Whatever Google wants it to be. I always thought it was exactly what your
<title> element was. Perhaps in lieu of that, what the first
<h1> on the page is. But recently I noticed some pages on this site that were showing a title on SERPs that was a string that appeared nowhere at all in the source of the page.
When I first noticed it, I tweeted my basic findings…
This is a known thing. Apparently, they’ve been doing this for a long time (~10 years), but it’s the first I’ve noticed it. And it’s undergone a recent change:
The article is pretty clear about things:
[…] we think our new system is producing titles that work better for documents overall, to describe what they are about, regardless of the particular query.
Also, while we’ve gone beyond HTML text to create titles for over a decade, our new system is making even more use of such text. In particular, we are making use of text that humans can visually see when they arrive at a web page. We consider the main visual title or headline shown on a page, content that site owners often place within
<H1>tags or other header tags, and content that’s large and prominent through the use of style treatments.
Other text contained in the page might be considered, as might be text within links that point at pages.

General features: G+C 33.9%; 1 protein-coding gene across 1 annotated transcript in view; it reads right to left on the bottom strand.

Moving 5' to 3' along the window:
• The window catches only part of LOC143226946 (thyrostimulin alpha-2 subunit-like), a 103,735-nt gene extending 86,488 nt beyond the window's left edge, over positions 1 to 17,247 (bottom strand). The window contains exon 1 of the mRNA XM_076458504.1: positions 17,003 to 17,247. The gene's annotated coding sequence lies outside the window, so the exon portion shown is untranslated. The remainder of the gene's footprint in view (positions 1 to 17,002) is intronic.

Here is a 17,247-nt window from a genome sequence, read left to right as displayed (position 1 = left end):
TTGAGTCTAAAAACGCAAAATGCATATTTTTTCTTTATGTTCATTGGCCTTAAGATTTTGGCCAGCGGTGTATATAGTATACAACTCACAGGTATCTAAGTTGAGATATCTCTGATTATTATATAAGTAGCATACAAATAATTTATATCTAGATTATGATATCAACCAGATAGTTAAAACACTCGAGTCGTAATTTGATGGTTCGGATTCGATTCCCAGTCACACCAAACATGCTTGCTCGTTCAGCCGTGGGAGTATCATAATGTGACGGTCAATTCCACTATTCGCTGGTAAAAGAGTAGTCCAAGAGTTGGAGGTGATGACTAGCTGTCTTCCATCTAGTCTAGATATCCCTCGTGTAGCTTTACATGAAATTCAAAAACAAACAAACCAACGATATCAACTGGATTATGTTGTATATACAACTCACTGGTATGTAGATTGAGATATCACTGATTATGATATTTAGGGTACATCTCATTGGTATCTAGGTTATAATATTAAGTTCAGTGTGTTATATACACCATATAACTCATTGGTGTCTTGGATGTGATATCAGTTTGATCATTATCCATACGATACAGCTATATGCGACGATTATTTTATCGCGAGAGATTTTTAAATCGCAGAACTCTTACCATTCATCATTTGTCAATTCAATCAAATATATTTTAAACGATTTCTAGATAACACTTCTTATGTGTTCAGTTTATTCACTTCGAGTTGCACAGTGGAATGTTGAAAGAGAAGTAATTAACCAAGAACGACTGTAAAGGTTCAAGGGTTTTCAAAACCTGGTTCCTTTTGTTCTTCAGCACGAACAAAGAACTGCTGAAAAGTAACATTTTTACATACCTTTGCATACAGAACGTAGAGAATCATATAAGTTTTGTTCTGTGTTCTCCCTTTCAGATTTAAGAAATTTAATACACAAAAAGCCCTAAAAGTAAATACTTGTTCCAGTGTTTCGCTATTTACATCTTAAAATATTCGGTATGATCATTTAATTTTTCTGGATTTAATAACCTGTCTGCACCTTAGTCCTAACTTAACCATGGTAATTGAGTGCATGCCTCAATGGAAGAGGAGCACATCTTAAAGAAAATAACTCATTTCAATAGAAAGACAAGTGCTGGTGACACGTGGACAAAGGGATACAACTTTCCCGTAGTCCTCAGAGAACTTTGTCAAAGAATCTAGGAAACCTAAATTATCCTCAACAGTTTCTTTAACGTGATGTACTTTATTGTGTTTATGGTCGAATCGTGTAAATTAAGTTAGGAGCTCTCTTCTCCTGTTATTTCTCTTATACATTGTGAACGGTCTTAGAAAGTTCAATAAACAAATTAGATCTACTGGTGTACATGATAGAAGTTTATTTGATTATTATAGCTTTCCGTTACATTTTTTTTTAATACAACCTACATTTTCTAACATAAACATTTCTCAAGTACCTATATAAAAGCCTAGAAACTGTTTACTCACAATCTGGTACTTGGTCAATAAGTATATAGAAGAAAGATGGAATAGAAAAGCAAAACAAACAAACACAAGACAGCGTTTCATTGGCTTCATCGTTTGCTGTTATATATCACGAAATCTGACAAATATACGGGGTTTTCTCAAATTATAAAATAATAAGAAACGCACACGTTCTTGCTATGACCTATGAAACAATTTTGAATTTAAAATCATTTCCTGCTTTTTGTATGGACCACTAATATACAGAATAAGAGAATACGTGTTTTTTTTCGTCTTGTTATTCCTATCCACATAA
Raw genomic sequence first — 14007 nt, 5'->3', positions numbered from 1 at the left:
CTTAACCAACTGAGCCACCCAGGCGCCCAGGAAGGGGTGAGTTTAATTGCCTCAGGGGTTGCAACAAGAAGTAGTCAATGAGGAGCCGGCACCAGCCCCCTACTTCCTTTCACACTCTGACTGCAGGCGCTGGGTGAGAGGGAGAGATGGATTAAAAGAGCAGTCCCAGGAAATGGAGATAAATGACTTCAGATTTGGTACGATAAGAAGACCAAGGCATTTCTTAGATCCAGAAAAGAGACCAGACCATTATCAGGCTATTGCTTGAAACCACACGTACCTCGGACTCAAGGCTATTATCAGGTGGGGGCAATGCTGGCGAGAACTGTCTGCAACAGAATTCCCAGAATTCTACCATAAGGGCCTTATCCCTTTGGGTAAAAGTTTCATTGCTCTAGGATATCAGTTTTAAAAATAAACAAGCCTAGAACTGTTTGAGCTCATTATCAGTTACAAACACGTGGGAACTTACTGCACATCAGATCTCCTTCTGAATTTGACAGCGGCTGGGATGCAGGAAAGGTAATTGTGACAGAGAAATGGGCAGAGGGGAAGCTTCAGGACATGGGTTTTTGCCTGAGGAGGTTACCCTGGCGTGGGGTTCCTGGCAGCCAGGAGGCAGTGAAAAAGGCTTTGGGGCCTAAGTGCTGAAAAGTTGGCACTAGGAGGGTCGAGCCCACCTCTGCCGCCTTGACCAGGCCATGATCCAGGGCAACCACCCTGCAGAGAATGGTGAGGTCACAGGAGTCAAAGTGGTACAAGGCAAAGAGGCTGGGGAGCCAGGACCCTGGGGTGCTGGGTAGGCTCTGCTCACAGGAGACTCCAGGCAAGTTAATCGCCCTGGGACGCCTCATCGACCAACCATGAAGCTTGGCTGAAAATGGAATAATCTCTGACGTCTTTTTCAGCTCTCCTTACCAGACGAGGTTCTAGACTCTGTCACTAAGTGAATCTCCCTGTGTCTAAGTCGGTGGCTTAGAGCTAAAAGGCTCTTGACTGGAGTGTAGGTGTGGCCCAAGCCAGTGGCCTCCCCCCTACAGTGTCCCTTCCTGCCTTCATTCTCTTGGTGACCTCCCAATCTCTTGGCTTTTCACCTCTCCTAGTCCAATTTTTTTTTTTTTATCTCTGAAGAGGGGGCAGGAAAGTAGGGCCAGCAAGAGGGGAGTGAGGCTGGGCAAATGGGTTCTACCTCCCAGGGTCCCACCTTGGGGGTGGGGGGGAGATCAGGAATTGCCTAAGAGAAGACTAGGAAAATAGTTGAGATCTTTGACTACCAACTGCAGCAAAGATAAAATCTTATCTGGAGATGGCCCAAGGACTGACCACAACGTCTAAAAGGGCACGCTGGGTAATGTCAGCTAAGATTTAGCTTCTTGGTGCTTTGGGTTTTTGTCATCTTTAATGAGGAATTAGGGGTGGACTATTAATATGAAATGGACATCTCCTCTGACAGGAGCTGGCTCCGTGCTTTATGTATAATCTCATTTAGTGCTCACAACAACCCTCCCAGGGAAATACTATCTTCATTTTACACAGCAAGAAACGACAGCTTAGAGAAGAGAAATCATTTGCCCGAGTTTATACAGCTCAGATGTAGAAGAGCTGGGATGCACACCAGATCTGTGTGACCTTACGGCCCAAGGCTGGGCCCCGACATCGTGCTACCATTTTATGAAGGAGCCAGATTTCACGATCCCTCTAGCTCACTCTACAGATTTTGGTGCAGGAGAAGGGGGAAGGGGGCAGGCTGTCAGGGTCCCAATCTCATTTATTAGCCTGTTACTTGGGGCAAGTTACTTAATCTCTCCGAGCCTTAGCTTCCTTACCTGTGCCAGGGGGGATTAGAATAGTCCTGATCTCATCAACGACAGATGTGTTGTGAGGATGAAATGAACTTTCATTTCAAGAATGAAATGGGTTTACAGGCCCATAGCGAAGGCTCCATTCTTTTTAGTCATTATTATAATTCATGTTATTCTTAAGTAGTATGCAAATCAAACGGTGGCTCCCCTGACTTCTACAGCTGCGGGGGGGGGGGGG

The change is in response to people having sucky
<title> text. Like it’s too long, too jacked up with SEO garbage (irony!), or are just plain non-descriptive.
I’m not entirely sure how much I care just yet.
Part of me thinks, well,
google.com isn’t the web. As important as it is, it’s a proprietary product by a private company and they can do whatever they want within the bounds of the law. In this case, it’s clear the intention is to help: to provide titles that are more clear than what the original page has.
Part of me thinks, well, that sucks that, as site owners, we have no control. If Google wanted to change the SERP title for every results to this website to “CSS-Tricks is a stupid website, never visit it,” they could and that’s that.
Part of me connects this kind of work to AMP. AMP was basically saying, “Y’all are absolutely horrible at building performant mobile websites, so we’re going to build a strict set of rules such that you can’t screw it up anymore, and dangling a carrot of better SERP placement if you buy into the rules.” This way of creating page titles is basically saying, “Y’all are absolutely horrible at providing good titles, so we’re going to title your pages for you so you can’t screw it up anymore and we can improve our SERPs.”
Except with AMP, you had to put in the development hours to make it happen. It was opt-in, even if the carrot was un-ignorable by content companies. This doesn’t carry the risk of burning development hours, but it’s also not something we get to opt into.